Goals and learning objectives are invaluable for organizing and teaching a course. They can help you decide which topics to include and their appropriate sequencing as well as which instructional methods and materials to consider. A well-defined goal and objectives can also help you select ways to measure learning and teaching effectiveness. During a course, the goal and objectives provide direction, which allows you to focus your efforts accordingly.
A goal is the final outcome that a learner is to achieve at the end of a learning experience. What do you want your learners to accomplish by the end of your course?
A learning objective is the outcome that learners achieve by the end of a learning session or a part of an entire learning experience. Think of objectives as incremental steps or behaviors that lead up to the goal. What do you want your learners to know or be able to do as a result of the learning session?
Well-articulated learning objectives can help:
- Clarify expectations for the learner and the instructor
- Direct the learner’s and instructor’s attention and efforts
- Increase a learner’s motivation by knowing what s/he will be able to accomplish
- Help the learner determine how well prepared s/he is to have learning assessed
What makes a learning objective “good”?
A good learning objective is clearly described, easy to understand, and appropriate given the context (e.g., time allotted for the learning, depth and breadth of the learning experience, how the learning fits into a bigger scheme). There are a number of perspectives and strategies for writing good objectives. One helpful mnemonic is the SMART rule:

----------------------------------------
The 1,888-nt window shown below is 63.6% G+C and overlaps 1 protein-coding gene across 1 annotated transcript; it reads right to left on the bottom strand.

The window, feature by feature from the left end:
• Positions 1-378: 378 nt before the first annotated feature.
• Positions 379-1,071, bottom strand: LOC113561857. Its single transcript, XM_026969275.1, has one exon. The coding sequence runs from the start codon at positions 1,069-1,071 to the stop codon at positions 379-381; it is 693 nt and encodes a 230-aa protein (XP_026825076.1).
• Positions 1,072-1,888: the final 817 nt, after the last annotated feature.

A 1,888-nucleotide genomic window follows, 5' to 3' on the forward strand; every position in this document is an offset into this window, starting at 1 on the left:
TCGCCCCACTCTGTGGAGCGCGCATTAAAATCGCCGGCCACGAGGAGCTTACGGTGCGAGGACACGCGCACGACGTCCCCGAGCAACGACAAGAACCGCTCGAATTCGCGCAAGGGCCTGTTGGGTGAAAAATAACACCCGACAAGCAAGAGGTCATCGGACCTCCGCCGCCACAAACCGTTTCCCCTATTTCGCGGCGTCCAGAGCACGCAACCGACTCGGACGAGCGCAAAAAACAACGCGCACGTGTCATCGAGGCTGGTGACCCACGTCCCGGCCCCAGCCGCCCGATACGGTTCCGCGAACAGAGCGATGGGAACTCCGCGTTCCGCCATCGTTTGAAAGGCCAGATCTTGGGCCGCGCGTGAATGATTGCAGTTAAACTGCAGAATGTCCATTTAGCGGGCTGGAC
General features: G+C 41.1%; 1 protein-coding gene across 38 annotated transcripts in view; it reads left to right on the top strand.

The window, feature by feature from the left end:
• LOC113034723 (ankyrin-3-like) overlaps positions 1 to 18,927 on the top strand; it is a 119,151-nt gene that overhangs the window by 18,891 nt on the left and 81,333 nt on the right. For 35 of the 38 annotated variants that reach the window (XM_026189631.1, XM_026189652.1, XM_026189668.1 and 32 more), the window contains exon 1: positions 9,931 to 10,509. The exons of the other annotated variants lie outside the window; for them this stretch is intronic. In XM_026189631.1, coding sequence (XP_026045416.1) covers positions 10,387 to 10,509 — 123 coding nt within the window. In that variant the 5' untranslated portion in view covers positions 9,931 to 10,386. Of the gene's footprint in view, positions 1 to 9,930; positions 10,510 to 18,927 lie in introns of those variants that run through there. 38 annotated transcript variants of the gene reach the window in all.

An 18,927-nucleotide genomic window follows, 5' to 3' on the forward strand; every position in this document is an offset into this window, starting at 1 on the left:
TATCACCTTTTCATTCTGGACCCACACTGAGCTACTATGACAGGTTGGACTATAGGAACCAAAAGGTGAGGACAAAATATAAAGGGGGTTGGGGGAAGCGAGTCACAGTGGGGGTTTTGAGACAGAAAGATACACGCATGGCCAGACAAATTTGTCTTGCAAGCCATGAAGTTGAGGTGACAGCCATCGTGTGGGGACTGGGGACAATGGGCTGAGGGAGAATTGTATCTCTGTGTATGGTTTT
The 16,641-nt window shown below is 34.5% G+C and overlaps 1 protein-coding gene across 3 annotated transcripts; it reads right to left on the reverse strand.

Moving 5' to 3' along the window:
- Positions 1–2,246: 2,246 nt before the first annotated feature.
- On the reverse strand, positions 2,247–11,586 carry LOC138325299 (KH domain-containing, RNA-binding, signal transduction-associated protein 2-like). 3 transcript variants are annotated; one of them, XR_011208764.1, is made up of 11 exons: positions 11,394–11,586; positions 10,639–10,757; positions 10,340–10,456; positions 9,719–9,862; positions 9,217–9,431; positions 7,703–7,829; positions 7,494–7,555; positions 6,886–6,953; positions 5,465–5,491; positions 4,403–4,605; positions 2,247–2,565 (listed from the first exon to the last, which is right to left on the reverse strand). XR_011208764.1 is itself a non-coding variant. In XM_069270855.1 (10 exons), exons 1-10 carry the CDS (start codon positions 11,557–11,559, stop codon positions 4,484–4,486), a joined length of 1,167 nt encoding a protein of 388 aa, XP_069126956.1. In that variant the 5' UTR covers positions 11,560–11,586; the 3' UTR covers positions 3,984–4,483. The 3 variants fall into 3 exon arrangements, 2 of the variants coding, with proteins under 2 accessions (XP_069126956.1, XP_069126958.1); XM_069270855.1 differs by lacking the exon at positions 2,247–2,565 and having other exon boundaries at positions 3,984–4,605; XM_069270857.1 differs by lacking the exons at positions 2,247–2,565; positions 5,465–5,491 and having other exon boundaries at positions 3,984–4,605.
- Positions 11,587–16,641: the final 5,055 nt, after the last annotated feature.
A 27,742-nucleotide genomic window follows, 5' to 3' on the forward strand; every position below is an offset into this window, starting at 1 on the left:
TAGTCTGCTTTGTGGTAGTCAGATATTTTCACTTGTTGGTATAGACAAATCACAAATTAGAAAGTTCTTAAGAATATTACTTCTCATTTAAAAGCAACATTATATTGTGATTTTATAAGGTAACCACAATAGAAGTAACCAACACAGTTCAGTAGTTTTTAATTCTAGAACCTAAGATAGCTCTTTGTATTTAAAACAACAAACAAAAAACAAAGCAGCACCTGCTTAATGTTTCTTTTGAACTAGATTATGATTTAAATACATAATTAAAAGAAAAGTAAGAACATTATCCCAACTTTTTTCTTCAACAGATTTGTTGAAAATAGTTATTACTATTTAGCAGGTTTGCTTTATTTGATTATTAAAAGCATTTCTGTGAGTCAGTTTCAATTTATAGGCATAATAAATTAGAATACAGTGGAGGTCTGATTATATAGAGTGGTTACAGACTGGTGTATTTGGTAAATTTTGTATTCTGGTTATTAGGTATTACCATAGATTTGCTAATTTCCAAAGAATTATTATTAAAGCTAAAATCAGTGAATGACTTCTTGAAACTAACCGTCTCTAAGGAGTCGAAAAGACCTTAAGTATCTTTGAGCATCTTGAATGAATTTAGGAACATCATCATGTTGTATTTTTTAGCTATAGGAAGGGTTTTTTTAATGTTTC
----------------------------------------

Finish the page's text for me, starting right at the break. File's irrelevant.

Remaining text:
Specific – What are learners supposed to achieve?
Measurable – What is the quantity, degree, or level of mastery that’s expected?
Achievable – Can the objectives be accomplished?
Realistic – Are resources (e.g., people, facilities, equipment) available to accomplish the objectives?
Timely – Is the time frame for achieving the objectives specified?
Oftentimes, verbs such as “know” and “understand” are used in writing objectives, but how does one truly assess knowing and understanding? Using action verbs such as “explain”, “compare and contrast”, and “demonstrate” is more precise and can help you determine how to more accurately evaluate learning.
Once you have a better understanding of what makes a good objective, deciding what would be appropriate in a given context will come more easily. Here are some examples of poorly-written and well-written objectives.
Here’s a list of behavioral verbs to help get you started with writing learning objectives that are SMART.
Bastable, S.B., & Doody, J.A. (2011). Behavioral objectives. In S.B. Bastable, P. Gramet, K. Jacobs, & D.L. Sopczyk, D. (Eds.) Health professional as educator: Principles of teaching and learning (pp. 377-418). Sudbury, MA: Jones & Bartlett Learning.
Cranton, P. (2012). Planning instruction for adult learners (3rd ed.). Toronto, Ontario, Canada: Wall & Emerson, Inc.